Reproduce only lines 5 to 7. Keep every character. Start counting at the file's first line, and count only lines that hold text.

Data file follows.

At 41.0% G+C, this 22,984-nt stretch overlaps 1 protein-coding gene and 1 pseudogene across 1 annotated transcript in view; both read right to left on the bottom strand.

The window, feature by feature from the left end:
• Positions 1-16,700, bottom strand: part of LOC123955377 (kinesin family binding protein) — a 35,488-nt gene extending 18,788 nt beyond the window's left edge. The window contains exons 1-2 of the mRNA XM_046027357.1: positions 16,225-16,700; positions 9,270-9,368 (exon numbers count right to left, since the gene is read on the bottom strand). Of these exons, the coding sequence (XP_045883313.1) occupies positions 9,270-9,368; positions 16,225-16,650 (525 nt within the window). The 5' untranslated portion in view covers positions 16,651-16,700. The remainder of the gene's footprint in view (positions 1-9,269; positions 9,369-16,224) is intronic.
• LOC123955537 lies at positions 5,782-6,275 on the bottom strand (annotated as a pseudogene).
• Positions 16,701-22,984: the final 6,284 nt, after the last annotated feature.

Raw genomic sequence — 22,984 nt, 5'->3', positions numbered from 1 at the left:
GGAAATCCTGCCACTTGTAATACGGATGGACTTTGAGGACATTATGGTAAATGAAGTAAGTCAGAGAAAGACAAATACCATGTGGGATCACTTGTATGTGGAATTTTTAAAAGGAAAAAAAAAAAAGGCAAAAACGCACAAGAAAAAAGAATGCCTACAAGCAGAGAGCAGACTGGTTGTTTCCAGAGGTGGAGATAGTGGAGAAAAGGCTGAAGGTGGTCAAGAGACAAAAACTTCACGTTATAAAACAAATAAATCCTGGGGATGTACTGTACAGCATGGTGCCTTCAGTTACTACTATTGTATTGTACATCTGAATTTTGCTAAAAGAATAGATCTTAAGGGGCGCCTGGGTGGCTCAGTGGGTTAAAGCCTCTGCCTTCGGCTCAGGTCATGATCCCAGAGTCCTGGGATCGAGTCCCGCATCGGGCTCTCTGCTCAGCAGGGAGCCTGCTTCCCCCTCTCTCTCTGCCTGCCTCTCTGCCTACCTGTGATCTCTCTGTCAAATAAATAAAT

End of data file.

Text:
• Positions 16,701-22,984: the final 6,284 nt, after the last annotated feature.

Raw genomic sequence — 22,984 nt, 5'->3', positions numbered from 1 at the left:
GGAAATCCTGCCACTTGTAATACGGATGGACTTTGAGGACATTATGGTAAATGAAGTAAGTCAGAGAAAGACAAATACCATGTGGGATCACTTGTATGTGGAATTTTTAAAAGGAAAAAAAAAAAAGGCAAAAACGCACAAGAAAAAAGAATGCCTACAAGCAGAGAGCAGACTGGTTGTTTCCAGAGGTGGAGATAGTGGAGAAAAGGCTGAAGGTGGTCAAGAGACAAAAACTTCACGTTATAAAACAAATAAATCCTGGGGATGTACTGTACAGCATGGTGCCTTCAGTTACTACTATTGTATTGTACATCTGAATTTTGCTAAAAGAATAGATCTTAAGGGGCGCCTGGGTGGCTCAGTGGGTTAAAGCCTCTGCCTTCGGCTCAGGTCATGATCCCAGAGTCCTGGGATCGAGTCCCGCATCGGGCTCTCTGCTCAGCAGGGAGCCTGCTTCCCCCTCTCTCTCTGCCTGCCTCTCTGCCTACCTGTGATCTCTCTGTCAAATAAATAAAT